Assembly to request trooper post in Nikiski

  • By DAN BALMER
  • Saturday, January 17, 2015 7:45pm
  • News

In response to the rise of property crime in Nikiski last fall, the Kenai Peninsula Borough Assembly will vote on a resolution Tuesday to ask for a permanent Alaska State Trooper post for the area.

Assembly members Wayne Ogle and Kelly Wolf sponsored the resolution, which calls for state legislators and Gov. Bill Walker to request the Department of Public Safety Commissioner reallocate trooper personnel to serve the Nikiski community.

The nearest trooper post in Soldotna is 40 minutes away. A long response time to a community with two schools in the event of an incident is a significant concern of residents, Ogle said. With the oil and gas activity in Cook Inlet that brings population growth and with it the social impacts, public safety has been a major problem for quite some time, he said.

“We had what the community considers an unacceptable rash of property crime that has deeply affected homeowners that are upset about it,” Ogle said. “We are asking the commissioner to reshuffle the deck and take a hard look at the allocation of troopers.”

During a town hall meeting in Kenai last October, Capt. Andy Greenstreet, Trooper E-Detachment commander, said they use space in the Nikiski Fire Department for one trooper to be stationed to improve response time to the area. Greenstreet said with limited personnel he couldn’t guarantee someone would be stationed there at all times with calls coming in from all over the central peninsula.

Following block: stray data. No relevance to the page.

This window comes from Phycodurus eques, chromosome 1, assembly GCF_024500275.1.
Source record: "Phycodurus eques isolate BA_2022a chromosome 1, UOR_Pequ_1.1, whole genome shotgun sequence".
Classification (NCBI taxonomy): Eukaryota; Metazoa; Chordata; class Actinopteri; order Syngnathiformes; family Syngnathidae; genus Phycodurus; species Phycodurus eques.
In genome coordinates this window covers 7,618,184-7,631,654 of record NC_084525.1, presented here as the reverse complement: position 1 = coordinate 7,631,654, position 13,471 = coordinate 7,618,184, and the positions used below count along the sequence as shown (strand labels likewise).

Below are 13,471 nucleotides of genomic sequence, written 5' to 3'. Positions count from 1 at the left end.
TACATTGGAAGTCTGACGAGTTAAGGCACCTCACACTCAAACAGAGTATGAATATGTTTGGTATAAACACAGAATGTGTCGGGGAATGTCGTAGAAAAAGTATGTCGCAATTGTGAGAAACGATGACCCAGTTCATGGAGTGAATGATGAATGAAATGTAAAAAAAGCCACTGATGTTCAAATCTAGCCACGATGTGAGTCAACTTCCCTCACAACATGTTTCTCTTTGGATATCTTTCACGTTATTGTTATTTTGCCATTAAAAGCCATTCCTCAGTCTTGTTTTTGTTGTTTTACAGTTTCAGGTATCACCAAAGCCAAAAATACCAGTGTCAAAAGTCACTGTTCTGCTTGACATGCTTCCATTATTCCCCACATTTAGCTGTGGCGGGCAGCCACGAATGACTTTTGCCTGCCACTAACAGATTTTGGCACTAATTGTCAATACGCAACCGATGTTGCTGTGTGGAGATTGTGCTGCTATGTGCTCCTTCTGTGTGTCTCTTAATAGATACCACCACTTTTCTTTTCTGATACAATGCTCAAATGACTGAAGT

Ogle said while he understands the large coverage area the troopers are responsible for and limited resources to canvass the entire borough, he would like to see if personnel posted in a less populated areas like Girdwood, Crown Point or Cooper Landing, could be used in Nikiski.

At the October meeting, Greenstreet said between the five trooper posts in his detachment, four troopers are stationed in Girdwood, three are stationed at Crown Point, two in Cooper Landing and one in Anchor Point.

Nikiski’s population is more than 4,600 people compared to more than 1,800 in Girdwood, according to the 2010 U.S. Census. In the winter Cooper Landing’s population is less than 300 people.

Wolf said the resolution doesn’t ask for more funding or to hire additional troopers.

“Why not protect Nikiski and all the benefit it brings to the entire borough?” he said. “We have three at Crown Point, we can’t get one in Nikiski?”

Nikiski resident Ann Krogsong said she appreciates the assembly listening to the concerns of the community. Krogsong, who organized town hall meetings and watch groups to take action in their neighborhoods, said hundreds of residents signed an open letter to the Department of Public Safety Commissioner Gary Folger that requested a trooper station in Nikiski. She said the reply wasn’t helpful.

“I’m pleased to see our assemblymen listening with a resolution to submit a more formal request,” she said. “I believe there is enough need warranted to be proactive with the potential growth here.”